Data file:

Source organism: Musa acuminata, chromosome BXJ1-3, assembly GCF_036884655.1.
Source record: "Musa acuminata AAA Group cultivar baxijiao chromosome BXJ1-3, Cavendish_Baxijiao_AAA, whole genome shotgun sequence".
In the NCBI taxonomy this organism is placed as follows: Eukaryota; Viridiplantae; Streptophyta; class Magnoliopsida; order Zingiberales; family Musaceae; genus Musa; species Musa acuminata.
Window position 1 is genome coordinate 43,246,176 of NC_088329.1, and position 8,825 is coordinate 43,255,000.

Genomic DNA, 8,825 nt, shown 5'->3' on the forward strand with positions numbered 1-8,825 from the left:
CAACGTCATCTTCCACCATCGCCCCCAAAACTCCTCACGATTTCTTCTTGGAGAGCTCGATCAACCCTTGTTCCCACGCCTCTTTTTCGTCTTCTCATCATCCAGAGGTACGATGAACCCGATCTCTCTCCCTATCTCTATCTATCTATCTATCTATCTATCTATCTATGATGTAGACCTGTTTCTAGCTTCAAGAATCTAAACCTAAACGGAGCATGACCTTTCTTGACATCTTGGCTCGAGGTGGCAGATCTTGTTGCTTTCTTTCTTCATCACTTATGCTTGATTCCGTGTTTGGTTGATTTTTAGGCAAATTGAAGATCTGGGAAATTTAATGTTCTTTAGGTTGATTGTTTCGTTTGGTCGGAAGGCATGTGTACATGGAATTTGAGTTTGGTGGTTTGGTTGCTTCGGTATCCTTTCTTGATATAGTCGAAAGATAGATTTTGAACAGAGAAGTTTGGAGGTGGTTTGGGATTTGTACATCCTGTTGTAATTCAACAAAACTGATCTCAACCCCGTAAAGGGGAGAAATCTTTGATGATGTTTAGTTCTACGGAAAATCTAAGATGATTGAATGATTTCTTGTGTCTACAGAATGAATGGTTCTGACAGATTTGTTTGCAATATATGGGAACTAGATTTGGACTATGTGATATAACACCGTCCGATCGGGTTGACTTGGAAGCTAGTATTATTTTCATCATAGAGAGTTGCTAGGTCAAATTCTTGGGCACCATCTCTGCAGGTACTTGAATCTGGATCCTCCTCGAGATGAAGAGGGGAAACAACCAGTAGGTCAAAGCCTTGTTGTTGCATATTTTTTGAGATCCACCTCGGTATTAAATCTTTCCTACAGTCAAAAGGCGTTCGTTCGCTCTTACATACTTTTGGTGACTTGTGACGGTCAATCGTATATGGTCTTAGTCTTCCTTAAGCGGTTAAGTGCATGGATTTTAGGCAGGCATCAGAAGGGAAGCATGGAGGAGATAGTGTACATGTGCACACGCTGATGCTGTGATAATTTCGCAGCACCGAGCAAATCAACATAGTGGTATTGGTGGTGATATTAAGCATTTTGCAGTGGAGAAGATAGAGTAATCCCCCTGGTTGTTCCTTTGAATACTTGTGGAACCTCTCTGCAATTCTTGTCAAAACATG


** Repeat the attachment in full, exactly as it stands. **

Source organism: Musa acuminata, chromosome BXJ1-3, assembly GCF_036884655.1.
Source record: "Musa acuminata AAA Group cultivar baxijiao chromosome BXJ1-3, Cavendish_Baxijiao_AAA, whole genome shotgun sequence".
In the NCBI taxonomy this organism is placed as follows: Eukaryota; Viridiplantae; Streptophyta; class Magnoliopsida; order Zingiberales; family Musaceae; genus Musa; species Musa acuminata.
Window position 1 is genome coordinate 43,246,176 of NC_088329.1, and position 8,825 is coordinate 43,255,000.

Genomic DNA, 8,825 nt, shown 5'->3' on the forward strand with positions numbered 1-8,825 from the left:
CAACGTCATCTTCCACCATCGCCCCCAAAACTCCTCACGATTTCTTCTTGGAGAGCTCGATCAACCCTTGTTCCCACGCCTCTTTTTCGTCTTCTCATCATCCAGAGGTACGATGAACCCGATCTCTCTCCCTATCTCTATCTATCTATCTATCTATCTATCTATCTATGATGTAGACCTGTTTCTAGCTTCAAGAATCTAAACCTAAACGGAGCATGACCTTTCTTGACATCTTGGCTCGAGGTGGCAGATCTTGTTGCTTTCTTTCTTCATCACTTATGCTTGATTCCGTGTTTGGTTGATTTTTAGGCAAATTGAAGATCTGGGAAATTTAATGTTCTTTAGGTTGATTGTTTCGTTTGGTCGGAAGGCATGTGTACATGGAATTTGAGTTTGGTGGTTTGGTTGCTTCGGTATCCTTTCTTGATATAGTCGAAAGATAGATTTTGAACAGAGAAGTTTGGAGGTGGTTTGGGATTTGTACATCCTGTTGTAATTCAACAAAACTGATCTCAACCCCGTAAAGGGGAGAAATCTTTGATGATGTTTAGTTCTACGGAAAATCTAAGATGATTGAATGATTTCTTGTGTCTACAGAATGAATGGTTCTGACAGATTTGTTTGCAATATATGGGAACTAGATTTGGACTATGTGATATAACACCGTCCGATCGGGTTGACTTGGAAGCTAGTATTATTTTCATCATAGAGAGTTGCTAGGTCAAATTCTTGGGCACCATCTCTGCAGGTACTTGAATCTGGATCCTCCTCGAGATGAAGAGGGGAAACAACCAGTAGGTCAAAGCCTTGTTGTTGCATATTTTTTGAGATCCACCTCGGTATTAAATCTTTCCTACAGTCAAAAGGCGTTCGTTCGCTCTTACATACTTTTGGTGACTTGTGACGGTCAATCGTATATGGTCTTAGTCTTCCTTAAGCGGTTAAGTGCATGGATTTTAGGCAGGCATCAGAAGGGAAGCATGGAGGAGATAGTGTACATGTGCACACGCTGATGCTGTGATAATTTCGCAGCACCGAGCAAATCAACATAGTGGTATTGGTGGTGATATTAAGCATTTTGCAGTGGAGAAGATAGAGTAATCCCCCTGGTTGTTCCTTTGAATACTTGTGGAACCTCTCTGCAATTCTTGTCAAAACATG